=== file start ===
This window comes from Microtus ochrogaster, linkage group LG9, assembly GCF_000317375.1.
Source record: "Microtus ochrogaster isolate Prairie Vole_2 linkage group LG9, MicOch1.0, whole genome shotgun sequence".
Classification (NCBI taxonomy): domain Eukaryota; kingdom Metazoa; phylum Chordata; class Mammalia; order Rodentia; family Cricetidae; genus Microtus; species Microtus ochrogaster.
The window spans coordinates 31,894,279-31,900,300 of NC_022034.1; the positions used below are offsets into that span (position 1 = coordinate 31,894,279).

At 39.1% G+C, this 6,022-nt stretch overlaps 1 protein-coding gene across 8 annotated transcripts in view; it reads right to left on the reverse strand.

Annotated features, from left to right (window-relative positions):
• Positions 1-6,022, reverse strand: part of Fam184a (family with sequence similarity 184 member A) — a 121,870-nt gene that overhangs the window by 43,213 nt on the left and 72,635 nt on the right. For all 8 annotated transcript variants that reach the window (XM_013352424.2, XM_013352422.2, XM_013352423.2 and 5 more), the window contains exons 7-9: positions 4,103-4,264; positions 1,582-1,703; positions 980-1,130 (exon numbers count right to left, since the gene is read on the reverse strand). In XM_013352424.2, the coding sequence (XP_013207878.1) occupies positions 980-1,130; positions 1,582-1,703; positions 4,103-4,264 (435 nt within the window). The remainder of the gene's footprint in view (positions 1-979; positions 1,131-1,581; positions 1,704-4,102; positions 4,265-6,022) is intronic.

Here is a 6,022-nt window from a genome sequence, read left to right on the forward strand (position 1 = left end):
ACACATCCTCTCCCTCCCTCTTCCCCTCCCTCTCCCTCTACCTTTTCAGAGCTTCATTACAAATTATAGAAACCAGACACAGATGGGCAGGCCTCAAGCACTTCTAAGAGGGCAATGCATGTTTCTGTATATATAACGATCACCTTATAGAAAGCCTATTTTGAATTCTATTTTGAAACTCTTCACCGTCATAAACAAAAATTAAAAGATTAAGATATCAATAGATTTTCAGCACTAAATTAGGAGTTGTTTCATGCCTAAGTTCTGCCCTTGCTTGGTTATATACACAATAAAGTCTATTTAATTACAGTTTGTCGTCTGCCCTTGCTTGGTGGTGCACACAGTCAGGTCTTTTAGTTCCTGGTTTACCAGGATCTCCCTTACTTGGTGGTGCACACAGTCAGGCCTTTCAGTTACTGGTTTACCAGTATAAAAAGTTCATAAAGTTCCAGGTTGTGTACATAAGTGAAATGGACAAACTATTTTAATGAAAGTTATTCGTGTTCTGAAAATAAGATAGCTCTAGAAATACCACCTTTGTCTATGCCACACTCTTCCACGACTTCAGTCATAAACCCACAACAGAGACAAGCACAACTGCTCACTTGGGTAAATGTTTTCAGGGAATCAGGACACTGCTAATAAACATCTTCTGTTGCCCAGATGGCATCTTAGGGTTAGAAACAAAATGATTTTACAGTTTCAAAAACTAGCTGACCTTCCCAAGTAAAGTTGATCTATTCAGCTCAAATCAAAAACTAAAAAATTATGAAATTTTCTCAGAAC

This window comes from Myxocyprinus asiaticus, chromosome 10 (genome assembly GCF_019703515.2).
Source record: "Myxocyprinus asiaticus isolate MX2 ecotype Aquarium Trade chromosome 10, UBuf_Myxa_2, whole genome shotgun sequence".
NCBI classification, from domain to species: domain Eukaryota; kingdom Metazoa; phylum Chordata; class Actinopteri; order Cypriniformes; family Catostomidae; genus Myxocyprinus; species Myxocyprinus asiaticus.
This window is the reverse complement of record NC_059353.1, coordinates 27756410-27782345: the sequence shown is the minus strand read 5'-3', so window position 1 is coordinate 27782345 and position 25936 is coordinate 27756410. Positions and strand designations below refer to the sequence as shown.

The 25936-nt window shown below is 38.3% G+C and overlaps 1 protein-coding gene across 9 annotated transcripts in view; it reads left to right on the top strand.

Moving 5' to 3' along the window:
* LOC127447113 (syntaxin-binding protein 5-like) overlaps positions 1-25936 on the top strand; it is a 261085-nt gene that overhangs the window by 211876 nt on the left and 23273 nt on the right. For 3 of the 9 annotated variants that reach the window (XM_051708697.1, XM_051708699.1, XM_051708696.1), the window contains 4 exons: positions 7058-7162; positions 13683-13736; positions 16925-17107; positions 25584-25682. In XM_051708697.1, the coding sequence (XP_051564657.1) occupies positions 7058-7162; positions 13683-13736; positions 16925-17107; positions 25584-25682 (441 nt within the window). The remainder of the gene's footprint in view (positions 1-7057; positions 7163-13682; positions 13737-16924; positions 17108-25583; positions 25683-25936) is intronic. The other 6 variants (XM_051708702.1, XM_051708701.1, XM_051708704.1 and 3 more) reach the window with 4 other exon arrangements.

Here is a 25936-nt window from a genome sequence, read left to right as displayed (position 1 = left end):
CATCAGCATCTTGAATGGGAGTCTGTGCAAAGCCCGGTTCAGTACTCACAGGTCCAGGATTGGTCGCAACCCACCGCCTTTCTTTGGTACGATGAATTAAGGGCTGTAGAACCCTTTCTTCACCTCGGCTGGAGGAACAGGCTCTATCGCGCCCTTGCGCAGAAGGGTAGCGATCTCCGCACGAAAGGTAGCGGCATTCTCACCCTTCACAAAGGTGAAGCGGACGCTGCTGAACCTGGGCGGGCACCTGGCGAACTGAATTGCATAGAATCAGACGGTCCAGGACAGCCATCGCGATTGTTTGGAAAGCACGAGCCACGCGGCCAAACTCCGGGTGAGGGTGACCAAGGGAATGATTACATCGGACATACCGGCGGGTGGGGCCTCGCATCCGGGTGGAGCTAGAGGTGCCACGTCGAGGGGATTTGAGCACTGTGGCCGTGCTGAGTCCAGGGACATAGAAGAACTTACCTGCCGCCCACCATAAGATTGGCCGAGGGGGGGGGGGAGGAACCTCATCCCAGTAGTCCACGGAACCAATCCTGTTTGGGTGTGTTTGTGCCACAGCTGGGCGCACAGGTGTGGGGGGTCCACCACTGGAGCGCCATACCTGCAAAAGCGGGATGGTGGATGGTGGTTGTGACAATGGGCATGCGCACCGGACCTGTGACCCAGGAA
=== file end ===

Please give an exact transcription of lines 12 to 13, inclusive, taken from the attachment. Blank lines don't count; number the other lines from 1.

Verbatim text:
NCBI classification, from domain to species: domain Eukaryota; kingdom Metazoa; phylum Chordata; class Actinopteri; order Cypriniformes; family Catostomidae; genus Myxocyprinus; species Myxocyprinus asiaticus.
This window is the reverse complement of record NC_059353.1, coordinates 27756410-27782345: the sequence shown is the minus strand read 5'-3', so window position 1 is coordinate 27782345 and position 25936 is coordinate 27756410. Positions and strand designations below refer to the sequence as shown.